Sigma Pi Sigma president Bill Degraffenreid calls a packed ballroom to order as he opens the Congress.

During the “Connecting Academia and Industry” workshop, registrants brainstormed about products and services that could do well in the marketplace, learning how to bridge from basic research to the commercial world. In the parallel session “Connecting Diverse Perspectives in Science,” facilitators seeded conversations and identified actions that could effectively advance the diversity of the physics community. In other sessions, participants completed self-assements of physics-related skills and discussed how they apply to entering the workforce, and conducted a group experiment to investigate the probable outcome of rolling non-cubic die in an exploration of science outreach.

New to the Congress lineup in 2012 was a Friday-night dance party dubbed “Club Congress,” sponsored by The American Physical Society. With a live DJ taking song requests and a theatrical liquid nitrogen ice cream vendor creating delicious refreshments in real-time, hundreds of high-spirited physics students transformed the center of a staid ballroom into a thumping and jiving dance floor, which was packed to capacity all night. This less-formal party atmosphere provided a space for newly made friends and Sigma Pi Sigma alumni to get to know each other better, reminisce on their school days and recent adventures, and celebrate their time together.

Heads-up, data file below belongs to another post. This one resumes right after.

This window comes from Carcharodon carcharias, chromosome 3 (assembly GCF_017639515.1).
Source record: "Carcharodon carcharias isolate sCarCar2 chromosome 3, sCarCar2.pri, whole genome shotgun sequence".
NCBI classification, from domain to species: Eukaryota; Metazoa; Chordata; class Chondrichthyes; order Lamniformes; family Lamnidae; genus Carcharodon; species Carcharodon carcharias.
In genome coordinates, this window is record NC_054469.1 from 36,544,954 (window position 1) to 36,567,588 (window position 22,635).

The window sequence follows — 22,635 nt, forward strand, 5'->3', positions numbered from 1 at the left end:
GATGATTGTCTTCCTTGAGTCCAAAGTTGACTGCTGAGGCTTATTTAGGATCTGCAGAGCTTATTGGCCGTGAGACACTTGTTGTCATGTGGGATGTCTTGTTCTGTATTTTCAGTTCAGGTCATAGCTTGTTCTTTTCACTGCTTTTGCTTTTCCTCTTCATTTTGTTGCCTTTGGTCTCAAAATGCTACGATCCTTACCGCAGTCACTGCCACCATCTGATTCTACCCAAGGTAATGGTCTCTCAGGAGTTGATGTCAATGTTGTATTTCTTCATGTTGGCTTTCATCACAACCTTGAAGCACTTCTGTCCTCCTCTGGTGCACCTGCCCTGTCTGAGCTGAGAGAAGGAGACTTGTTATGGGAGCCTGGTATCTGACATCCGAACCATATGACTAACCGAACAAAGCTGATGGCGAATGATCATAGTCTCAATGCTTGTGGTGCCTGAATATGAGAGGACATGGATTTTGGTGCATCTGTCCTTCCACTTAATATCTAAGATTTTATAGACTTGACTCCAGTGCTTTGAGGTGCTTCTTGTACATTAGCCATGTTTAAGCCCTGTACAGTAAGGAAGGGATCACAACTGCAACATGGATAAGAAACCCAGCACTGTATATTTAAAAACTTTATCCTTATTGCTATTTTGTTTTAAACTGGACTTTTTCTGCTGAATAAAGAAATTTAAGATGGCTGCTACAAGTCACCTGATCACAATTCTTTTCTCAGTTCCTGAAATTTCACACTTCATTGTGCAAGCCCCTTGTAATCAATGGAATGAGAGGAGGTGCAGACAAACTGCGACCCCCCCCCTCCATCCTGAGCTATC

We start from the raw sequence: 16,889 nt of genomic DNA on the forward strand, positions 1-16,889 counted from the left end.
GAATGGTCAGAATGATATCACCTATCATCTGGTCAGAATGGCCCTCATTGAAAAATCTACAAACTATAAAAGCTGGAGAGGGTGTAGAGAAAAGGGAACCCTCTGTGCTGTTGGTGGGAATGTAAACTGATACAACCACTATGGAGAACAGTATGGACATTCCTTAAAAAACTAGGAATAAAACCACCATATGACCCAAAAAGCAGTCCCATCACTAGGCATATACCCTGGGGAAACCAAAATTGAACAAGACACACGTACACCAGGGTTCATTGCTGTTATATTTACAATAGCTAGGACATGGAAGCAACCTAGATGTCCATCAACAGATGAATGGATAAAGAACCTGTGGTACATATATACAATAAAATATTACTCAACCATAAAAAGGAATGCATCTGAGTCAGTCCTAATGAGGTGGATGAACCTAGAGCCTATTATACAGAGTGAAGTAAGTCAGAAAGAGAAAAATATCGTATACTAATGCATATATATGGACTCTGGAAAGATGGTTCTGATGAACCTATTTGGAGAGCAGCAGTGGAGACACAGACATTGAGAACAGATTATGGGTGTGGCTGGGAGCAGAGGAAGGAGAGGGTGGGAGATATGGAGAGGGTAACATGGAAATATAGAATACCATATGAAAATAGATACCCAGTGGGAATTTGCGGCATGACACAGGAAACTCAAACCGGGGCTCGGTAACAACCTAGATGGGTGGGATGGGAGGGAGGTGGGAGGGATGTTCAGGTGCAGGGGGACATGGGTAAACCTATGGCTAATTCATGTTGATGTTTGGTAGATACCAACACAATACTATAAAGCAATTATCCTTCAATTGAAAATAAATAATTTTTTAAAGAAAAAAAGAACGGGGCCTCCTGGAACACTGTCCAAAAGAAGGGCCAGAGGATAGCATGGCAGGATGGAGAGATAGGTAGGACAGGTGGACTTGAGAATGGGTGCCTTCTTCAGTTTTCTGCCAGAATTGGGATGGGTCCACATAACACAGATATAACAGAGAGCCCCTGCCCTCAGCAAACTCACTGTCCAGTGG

But the most impactful aspects of PhysCon could not be planned or organized. In the words of the student attendees:

“As a whole, the Congress was compelling for one simple reason: it reminded and reinforced our drive to join a professional scientific community.” -students from the College of Wooster.
“Having the opportunity to talk with the physicists invited to give talks was amazing, but simply talking to physics students from around the country helped to open our eyes to the larger physics community.” -students from Idaho State University

“For us, attending the conference was like meeting a long-lost family. The love, support, and friends that we made during the conference will stay with us forever.” -students from St. Peter’s College. //